The Tamborines - Camera and Tremor
A weekend in London coincides with finalising my thoughts on this terrific debut. Traipsing through Covent Garden, I chance upon an unmistakeable stare. Liam Gallagher’s baby blues, blown up to mammoth proportions, fill the window display of his new boutique. My good lady, curious as ever, drags me in. Pfft. For a few rails of £35 t-shirts, I’d say the security was as over the top as the pricing but the anoraked forty-somethings squeak their Adidas in sheepish approval. Gah. Our Liam, by the way, according to a Sunday Times I nab on the tube, rates just three bands these days. Apparently, only Kasabian, The Coral and “a bit of Arctic Monkeys” cut the mustard. Jeez. For a band who sold over 600,000 copies of their second album in the first week alone, thus demolishing for ever the safe haven from which alternative music maintained a critical distance from the infections of the mainstream, Oasis (like their bedraggled city) have so much to answer for. F*** ‘em, eh? If you like your Alternative vaguely alternative, look in here. If you recall with teary fondness an age in which guitar bands dressed like men (rather than sportsmen or children), in which the colour black provided colour, in which musicality reigned and women were welcomed as equals, here’s yet another sign to suggest all is not lost. The Tamborines are f***ing immense. They scorch my starved sensibilities and offer inflamed approval to the above manifesto. (Don’t tell me it’s not a manifesto. It’s a manifesto.)
Crunching, overdriven-beyond-sense riffola and gloriously ghostly vocals frame The Tamborines’ rock ‘n’ roll excesses. Camera and Tremor, despite its gentle heart, its daft soft centre (love in tatters features heavily) and the odd gear change into minor chord balladry, blows the house down. They are Henrique and Lulu. I consider doing a bit of research then abandon it in favour of keeping them as shadowy as their music; the less I know about them at this stage, the more lazily, the more thrillingly I can fall for them. There is time yet to find out where they’re from, how old they are and what cheese they like. For now, I picture leather, pointy shoes and clouds of smoke. As it should be.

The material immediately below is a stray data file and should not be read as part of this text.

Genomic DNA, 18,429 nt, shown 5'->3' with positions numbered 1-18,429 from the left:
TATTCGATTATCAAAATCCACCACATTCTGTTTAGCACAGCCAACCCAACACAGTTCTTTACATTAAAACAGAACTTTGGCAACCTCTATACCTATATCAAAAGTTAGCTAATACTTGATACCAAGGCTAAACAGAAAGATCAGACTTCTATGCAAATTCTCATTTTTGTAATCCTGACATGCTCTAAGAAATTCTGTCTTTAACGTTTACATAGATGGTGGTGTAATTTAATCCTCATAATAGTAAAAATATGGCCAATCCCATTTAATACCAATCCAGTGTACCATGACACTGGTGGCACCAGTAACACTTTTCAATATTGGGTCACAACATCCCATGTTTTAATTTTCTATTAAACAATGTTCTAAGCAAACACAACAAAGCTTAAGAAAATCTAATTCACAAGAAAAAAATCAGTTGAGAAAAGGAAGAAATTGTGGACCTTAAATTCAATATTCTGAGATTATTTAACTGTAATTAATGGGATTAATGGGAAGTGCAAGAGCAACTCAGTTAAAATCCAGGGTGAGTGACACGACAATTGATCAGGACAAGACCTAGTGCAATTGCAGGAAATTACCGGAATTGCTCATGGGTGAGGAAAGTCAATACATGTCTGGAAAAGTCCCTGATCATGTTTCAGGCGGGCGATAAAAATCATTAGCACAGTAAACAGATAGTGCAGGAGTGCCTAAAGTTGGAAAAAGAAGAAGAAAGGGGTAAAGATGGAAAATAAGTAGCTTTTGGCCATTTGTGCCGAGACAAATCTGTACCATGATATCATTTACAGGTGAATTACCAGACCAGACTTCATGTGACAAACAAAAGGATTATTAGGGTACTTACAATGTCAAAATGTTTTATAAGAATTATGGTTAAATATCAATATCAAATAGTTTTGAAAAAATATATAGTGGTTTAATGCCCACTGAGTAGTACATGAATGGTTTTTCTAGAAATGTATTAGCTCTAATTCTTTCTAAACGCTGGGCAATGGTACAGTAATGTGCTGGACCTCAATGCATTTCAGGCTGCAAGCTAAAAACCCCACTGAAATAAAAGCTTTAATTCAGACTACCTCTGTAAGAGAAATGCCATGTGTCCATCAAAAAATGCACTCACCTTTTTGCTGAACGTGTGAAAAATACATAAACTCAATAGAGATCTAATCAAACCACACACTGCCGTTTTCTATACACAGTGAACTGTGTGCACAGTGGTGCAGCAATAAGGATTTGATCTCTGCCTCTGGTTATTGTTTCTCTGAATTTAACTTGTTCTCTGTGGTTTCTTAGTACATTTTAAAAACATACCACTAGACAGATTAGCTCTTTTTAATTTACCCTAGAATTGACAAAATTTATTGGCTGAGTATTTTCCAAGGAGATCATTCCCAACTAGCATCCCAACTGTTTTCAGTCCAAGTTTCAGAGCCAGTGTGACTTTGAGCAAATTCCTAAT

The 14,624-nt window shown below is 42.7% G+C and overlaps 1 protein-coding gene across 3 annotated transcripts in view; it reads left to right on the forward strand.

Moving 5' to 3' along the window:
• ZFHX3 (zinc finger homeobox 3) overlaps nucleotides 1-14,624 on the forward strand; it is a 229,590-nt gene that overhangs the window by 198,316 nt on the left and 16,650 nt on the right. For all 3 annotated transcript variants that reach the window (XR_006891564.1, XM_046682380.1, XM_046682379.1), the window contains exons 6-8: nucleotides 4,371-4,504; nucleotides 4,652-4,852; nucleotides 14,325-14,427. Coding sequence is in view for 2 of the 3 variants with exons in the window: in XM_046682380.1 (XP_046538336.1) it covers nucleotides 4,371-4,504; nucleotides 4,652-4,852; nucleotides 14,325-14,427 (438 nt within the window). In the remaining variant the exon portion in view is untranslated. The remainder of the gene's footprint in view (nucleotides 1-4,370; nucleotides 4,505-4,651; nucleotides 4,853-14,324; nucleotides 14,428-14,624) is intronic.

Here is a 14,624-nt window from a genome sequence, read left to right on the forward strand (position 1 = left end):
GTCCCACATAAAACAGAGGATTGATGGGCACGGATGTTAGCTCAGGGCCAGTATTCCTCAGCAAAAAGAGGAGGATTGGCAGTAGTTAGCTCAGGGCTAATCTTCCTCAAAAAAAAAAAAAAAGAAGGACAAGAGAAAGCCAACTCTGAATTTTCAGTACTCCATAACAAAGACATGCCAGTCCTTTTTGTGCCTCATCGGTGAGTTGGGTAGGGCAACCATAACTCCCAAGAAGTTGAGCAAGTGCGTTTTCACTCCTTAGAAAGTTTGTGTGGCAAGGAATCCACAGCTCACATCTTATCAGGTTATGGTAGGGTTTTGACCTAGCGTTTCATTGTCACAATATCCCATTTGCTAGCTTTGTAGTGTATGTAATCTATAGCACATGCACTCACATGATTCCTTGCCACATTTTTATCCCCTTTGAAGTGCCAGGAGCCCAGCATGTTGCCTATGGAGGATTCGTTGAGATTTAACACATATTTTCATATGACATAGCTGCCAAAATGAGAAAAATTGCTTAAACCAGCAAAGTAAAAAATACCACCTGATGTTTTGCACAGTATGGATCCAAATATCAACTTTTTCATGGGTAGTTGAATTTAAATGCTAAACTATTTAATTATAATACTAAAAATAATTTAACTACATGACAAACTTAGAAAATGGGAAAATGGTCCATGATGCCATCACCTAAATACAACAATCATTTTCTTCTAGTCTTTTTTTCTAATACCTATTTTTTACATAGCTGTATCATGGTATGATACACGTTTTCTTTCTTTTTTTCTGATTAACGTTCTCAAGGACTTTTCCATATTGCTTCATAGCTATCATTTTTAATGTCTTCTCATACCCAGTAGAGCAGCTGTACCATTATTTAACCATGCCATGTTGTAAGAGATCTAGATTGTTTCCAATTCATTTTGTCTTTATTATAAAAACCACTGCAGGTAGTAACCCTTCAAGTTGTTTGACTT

The songs are Velvets fuzz through a filter of Mary Chain melodies. At times I catch a whiff of classic Ride or a taste of BRMC. If The Raveonettes float it for you or you nod approvingly every time you see some callow youth in that Daydream Nation t-shirt, then this will be for you. ‘31st Floor’ is the album’s incendiary start and paves the way for The Tamborines’ lovelorn, dreamscapes: “If what you want I cannot give / And words just let you down / Through this darkest dream I'll come / To tell you what I found.” ‘Come Together’, as rampant as it is insanely catchy, gets you believing that this could be it. By the they take a (slight) breather with ‘What Took You so Long’, anything is possible. Fuzzed up and scuzzed up, The Tamborines are as “Black!” as The Fast Show’s Johnny Nice Painter. But they drone in sumptious colour. The closing ‘The Great Division’, thrillingly epic and drawn out, seals the deal, its climactic change of gear irresistible.
Perspective? Well, to quote that great sage David St. Hubbins, you can have “too much f***ing perspective.” This may well be an album awash with its influences. It may well, upon deeper inspection, prove to have nary a single original idea across its eleven tracks. Like I care. Reinvention done with such precision and poise is never to be sniffed at. Camera and Tremor, it pains me to say, is probably twenty years past its sell by date. Amidst the clamour and clang of that glorious late 80s UK indie scene, The Tamborines would have made a home for themselves, filled university halls the length and breadth of the land and fired up the youth with merely a toss of their (black) mops. 2010, still obsessed with what the dopey Gallaghers will do now they’ve finally filed for divorce, just seems too tame to offer radicals like these anything but a supporting role. I pray that I’m wrong.